New approaches for keratoconus

Bioengineered stromal lenticules are showing promise in the treatment of keratoconus and hyperopia

Roibeard O’hEineachain

Posted: Thursday, April 1, 2021

Neil Lagali PhD

Intrastromal implantation of bioengineered lenticules can be effective in the treatment of keratoconus and hyperopia suggest preliminary results from recent clinical trials.
“New laboratory-made bioengineered stroma could theoretically provide unlimited tissue for refractive and therapeutic purposes,” Neil Lagali PhD and Professor, Department of Biomedical and Clinical Sciences, Linkoping University, Sweden, told the 38th Congress of the ESCRS.
Bioengineered stromal tissues could in the future provide a means for mass-producing made-to-order stromal lenticules that are customised in thickness and shape for use in refractive, tectonic and keratoconus treatments. Unlike lenticules made from donor tissue, their supply is not limited by the availability of donor corneas from eye banks and tissue preservation is very simple. Moreover, the implants are non-allogeneic, reducing the chance of rejection. Bioengineered stromal tissue may also provide additional functions that human tissue cannot.
Prof Lagali noted that in a meta-analysis of studies of patients undergoing deep anterior lamellar keratoplasty (DALK) procedures for keratoconus, the rejection rate for the stromal transplants was 3-to-24%. However, not enough intrastromal lenticule implantations have been performed to date to determine the technique’s rejection rate. In addition, keratoplasty using allogeneic tissue involves the use of immunosuppressant agents, which carry their own risks of IOP increase, cataract and corneal thinning.
Research into decellularised human corneal stromal has shown promising results. In the first human study, Jorge Alió and his associates implanted decellularised corneal lenticules obtained from eye bank corneas in five advanced keratoconus patients. They decellularised the tissue with 0.1% sodium dodecylsulfate (SDS) and deoxyribonuclease (DNase). The 120µm thick stromal implants maintained their stability within the cornea without complications for at least 12 months (Alió del Barrio IL. et al., Am J Ophthalmol.2018;186:47-58), Prof Lagali said.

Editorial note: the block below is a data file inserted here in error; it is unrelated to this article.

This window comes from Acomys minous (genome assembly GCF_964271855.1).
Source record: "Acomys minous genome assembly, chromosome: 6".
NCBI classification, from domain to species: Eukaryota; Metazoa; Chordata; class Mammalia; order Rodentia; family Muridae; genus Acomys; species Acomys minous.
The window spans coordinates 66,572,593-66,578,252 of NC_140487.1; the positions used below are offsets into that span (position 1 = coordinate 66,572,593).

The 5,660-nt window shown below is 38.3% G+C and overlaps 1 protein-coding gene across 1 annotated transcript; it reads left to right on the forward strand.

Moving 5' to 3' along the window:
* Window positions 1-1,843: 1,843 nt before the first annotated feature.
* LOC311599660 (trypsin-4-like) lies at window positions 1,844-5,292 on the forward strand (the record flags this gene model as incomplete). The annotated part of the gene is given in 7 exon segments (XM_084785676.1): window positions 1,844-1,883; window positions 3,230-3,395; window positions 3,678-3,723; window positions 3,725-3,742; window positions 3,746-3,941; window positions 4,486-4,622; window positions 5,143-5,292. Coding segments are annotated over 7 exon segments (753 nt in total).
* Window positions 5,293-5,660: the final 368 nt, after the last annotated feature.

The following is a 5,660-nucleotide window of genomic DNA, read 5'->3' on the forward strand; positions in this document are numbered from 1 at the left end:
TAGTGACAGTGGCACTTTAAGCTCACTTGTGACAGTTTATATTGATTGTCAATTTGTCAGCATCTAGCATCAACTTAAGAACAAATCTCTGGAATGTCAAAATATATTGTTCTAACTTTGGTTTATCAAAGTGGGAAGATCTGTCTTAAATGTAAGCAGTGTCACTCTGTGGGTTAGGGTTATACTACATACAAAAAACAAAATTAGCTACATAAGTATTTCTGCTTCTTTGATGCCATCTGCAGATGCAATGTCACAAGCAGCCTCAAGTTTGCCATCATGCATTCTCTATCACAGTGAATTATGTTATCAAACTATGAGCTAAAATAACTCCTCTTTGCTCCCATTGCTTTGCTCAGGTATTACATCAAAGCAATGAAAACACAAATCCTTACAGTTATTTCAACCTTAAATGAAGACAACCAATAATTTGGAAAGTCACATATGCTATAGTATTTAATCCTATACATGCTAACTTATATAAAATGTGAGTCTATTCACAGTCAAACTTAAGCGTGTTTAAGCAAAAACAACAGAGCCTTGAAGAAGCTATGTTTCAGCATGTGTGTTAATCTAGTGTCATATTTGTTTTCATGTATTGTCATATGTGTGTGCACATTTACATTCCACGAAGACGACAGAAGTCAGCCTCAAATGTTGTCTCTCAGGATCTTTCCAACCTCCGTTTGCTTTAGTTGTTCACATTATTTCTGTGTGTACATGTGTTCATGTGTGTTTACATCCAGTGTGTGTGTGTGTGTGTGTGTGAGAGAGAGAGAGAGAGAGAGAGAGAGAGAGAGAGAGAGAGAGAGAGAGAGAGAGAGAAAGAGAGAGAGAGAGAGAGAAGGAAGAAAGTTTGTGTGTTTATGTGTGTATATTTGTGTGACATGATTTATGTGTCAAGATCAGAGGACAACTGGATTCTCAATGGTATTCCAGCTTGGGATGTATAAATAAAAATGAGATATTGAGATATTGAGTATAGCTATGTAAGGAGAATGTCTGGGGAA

“But decellularisation still requires a source of human donor cornea tissue,” he pointed out.
Prof Lagali noted that as an alternative to human corneal tissue, he along with his collaborator Assoc Prof Mehrdad Rafat, Linköping University and their associates have been developing collagen-based bioengineered tissues for intrastromal implantation. They start with the base chemical building block of medical-grade porcine collagen. They then take this material and synthetically cross-link it in the laboratory and make it transparent, mechanically strong and customisable in size, thickness and swelling.
Prof Lagali and his associates have also developed a procedure for implanting the bioengineered lenticules. They call the procedure FLISK, an acronym for femtosecond laser-enabled intrastromal keratoplasty. It involves using the laser to create a pocket for implantation of a lenticule or replacing diseased or scarred corneal stromal tissue, which can first be removed using the laser, prior to insertion of a stromal replacement.